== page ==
to make it look more appealing. In

the book the spell is used to make a

joke out of what you fear the most.

Maybe I fear myself?

10-Tell me about the kind of praise

or criticism your work has received.

Well it usually varies. Not

necessarily positive or negative but

more questioning. “Why can’t I tell

the gender?” “Why is it sad?” … I

like that it makes people want to

stare. Most critiques and reviews

are on my site: ridikkuluz.com

11-Are you Jordanian or Jordanian-


Jordanian American

12-What would you say makes

your art distinct from other

Middle Eastern and American

contemporary works involving


It's a mixture of both. That's the

difference. I take the techniques

they teach kids at art school in the

states with the vibrations,

humming and haphazard bells you

hear when looking at middle

eastern art... it's just too intense ..

vibrates like a mmhmmm sound ..

not to sound cocky but I don't feel

that vibration when I look at other

pieces of work.. maybe it's

because it's mine haha

13-You mentioned that you

consider contemporary Middle

Eastern art to be "traumatic and

intense." How so?

The years of oppression shows

through. Its the pulling and tugging

between a world that's brought up

by Islamic influences but wants to

be westernized so bad. It's the girl

that pulls off her hijab when her

family isn't looking. You see that in

all various forms of middle eastern

art. Bridging the gaps between

something that wants to be but


14-Would you say the majority of

your pieces are paintings of

people? If so, who are these

people? Family? Celebrities?


Yes. The Arabic people hold their

musicians dear to their hearts.

Singers such as oum khalthoum,

Abdel haleem, fairouz etc can be

compared to the American Nina

Symone, Frank Sinatra etc. These

people are icons to the Middle

Eastern population. I also like to

draw people with interesting

character faces. A cleft chin. A gap

in the teeth. Frog looking eyes. An

oversized nose. What isn't beautiful

to society is beautiful to me.

Kenneth Armitage 15

William Kenneth Armitage

CBE 18 July 1916 – 22 January


was a British sculptor known for

his semi-abstract bronzes.


Armitage studied at the Leeds

College of Art and the Slade

School of Fine Art in London

before joining the British Army in

1939. Armitage became head

of the sculpture department at

the Bath Academy of Art in 1946,

a year after completing his

military service, and served for a

decade. In 1952, he held his first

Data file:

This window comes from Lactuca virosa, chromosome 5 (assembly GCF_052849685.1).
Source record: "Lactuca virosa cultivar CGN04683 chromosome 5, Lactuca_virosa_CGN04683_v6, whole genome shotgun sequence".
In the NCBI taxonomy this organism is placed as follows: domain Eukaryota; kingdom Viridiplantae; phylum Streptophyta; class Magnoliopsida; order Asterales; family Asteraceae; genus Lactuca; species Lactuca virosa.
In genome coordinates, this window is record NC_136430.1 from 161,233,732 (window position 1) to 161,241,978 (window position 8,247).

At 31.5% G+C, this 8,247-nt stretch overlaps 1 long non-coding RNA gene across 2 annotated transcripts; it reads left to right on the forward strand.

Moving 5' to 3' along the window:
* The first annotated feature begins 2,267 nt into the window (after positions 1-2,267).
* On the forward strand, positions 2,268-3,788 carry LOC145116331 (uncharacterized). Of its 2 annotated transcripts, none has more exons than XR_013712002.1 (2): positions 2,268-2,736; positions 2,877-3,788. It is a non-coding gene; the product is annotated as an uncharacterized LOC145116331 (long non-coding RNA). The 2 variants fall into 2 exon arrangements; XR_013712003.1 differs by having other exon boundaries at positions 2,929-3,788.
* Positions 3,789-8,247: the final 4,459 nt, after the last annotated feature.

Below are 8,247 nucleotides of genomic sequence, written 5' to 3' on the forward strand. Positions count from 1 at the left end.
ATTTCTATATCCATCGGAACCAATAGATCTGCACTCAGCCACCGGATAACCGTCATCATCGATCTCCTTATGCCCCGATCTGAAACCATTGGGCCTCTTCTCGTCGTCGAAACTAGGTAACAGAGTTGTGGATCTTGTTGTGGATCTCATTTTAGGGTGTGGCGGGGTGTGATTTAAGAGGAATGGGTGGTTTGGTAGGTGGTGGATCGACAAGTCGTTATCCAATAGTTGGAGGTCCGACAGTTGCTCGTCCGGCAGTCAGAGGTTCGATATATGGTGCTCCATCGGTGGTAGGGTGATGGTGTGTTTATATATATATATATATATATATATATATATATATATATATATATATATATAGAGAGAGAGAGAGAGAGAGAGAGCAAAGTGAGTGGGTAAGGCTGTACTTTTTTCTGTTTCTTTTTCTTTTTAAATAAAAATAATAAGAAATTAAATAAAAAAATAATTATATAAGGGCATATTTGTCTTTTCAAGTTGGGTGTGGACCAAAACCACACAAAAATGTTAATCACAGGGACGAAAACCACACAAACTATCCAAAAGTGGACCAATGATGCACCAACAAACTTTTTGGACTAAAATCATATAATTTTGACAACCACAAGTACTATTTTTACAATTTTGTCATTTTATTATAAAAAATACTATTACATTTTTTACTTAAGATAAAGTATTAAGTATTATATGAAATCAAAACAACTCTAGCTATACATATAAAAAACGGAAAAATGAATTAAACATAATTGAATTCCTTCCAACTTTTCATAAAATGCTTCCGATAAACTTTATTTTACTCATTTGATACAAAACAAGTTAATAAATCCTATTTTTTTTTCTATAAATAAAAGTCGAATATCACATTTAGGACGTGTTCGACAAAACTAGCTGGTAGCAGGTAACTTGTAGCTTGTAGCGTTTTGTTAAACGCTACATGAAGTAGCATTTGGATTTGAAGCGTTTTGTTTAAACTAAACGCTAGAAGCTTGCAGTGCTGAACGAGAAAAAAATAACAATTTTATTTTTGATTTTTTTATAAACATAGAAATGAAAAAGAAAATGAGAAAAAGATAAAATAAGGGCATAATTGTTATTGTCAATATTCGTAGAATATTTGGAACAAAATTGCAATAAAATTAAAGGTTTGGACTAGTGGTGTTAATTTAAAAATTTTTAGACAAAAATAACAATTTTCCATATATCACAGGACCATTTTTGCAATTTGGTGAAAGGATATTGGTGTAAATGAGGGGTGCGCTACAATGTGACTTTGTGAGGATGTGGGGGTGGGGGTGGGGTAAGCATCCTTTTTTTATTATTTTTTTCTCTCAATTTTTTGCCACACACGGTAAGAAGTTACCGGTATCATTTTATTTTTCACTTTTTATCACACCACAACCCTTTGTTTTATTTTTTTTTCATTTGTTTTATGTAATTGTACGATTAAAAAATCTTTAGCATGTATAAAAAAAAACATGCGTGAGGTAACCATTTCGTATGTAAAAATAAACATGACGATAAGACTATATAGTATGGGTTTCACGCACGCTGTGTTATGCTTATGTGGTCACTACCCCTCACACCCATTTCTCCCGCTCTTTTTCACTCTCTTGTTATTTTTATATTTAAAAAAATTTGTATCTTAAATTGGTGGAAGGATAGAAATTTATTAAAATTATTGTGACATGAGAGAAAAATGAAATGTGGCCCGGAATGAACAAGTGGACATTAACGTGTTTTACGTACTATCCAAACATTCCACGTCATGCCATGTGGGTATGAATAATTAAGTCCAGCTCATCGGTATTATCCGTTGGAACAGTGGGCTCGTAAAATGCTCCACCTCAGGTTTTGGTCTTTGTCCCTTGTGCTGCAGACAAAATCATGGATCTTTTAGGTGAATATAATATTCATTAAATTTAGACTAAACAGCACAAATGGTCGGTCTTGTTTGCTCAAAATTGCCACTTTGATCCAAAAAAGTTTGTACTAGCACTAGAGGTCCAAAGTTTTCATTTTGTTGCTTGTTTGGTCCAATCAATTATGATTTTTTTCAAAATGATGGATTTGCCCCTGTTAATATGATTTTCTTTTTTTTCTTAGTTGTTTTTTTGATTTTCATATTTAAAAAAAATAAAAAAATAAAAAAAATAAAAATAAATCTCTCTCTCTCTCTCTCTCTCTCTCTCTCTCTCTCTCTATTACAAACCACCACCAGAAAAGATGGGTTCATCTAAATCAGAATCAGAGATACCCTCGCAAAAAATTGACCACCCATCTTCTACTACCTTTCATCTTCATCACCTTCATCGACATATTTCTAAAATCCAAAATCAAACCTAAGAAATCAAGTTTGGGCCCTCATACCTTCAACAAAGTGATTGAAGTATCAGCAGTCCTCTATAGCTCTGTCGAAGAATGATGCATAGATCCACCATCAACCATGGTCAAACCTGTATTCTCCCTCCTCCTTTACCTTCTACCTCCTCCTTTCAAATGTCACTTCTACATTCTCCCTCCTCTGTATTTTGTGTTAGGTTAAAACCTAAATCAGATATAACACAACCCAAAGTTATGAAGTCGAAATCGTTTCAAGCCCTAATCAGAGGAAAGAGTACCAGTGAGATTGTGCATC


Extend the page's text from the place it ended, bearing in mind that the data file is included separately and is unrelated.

one-man show in London.

In 1953, he became

Great Britain's first university

artist in residence, at the

University of Leeds (to 1956). In

1958, he won best international

sculpture under age 45 at the

Venice Biennale. Armitage was

made CBE in 1969 and was

elected to the Royal Academy in



Armitage's striking mature style

was evident as early as 1952. Most

of his works are recognizably

human, but are sometimes joined

with the forms of animals or

furniture. Many displayed quirky

humor. Armitage was also

interested in ancient Egyptian and

Cycladic art and his works have an

archaic flavour. He was featured in

the 1964 documentary film "5

British Sculptors (Work and Talk)"

by American filmmaker Warren



1960: Kenneth Armitage - Lynn

Chadwick, Kestner-Gesellschaft,

Hannover, Germany

1963: Kenneth Armitage - Galerie

Charles Lienhard, Zurich,


During the 1960s and beyond,

Armitage adapted to the styles of

the times, sometimes incorporating

plastic or spray paint.

Reza Aramesh


Reza Aramesh

I was born on an early December

morning, in the south-west of

Iran, at a time when everything

was covered with snow.

According to my mother, it was

the easiest labour she has ever

had! I was her fourth child. By the

time the midwife arrived I was

already out. Filled with joy, my

grandmother screamed as she

rushed to open the door with the

news that I was a boy. Assuming

that yet another baby girl was

to be born into the family, they

were not looking forward to my

mother's labour.

I grew up in a very small town,

surrounded by amazing

mountains that were almost

always covered with snow, even

in the midst of the heat of the

summer. Every time I would try to

imagine a way of leaving the town

as fast as possible, my mind would

shut down: I felt that there was no


I used to spend the summer with

my grandparents, where my bed

was usually prepared in the garden.

This was the perfect place for

dreaming. I would stare at the stars

for hours, feeling that I could

almost touch them. Often, I would

imagine a world so different, miles

away - somewhere new, unfamiliar

and yet very, very exciting.

That childhood refuge in my

grandparent's garden didn't last

very long. The war between Iran

and Iraq was declared and instead

of staring at the stars, my eyes

began to follow the dark smoke

that the warplanes left behind.

In the mid-1980s, I managed to

leave Iran: my aim was to emigrate

to the USA. I was so excited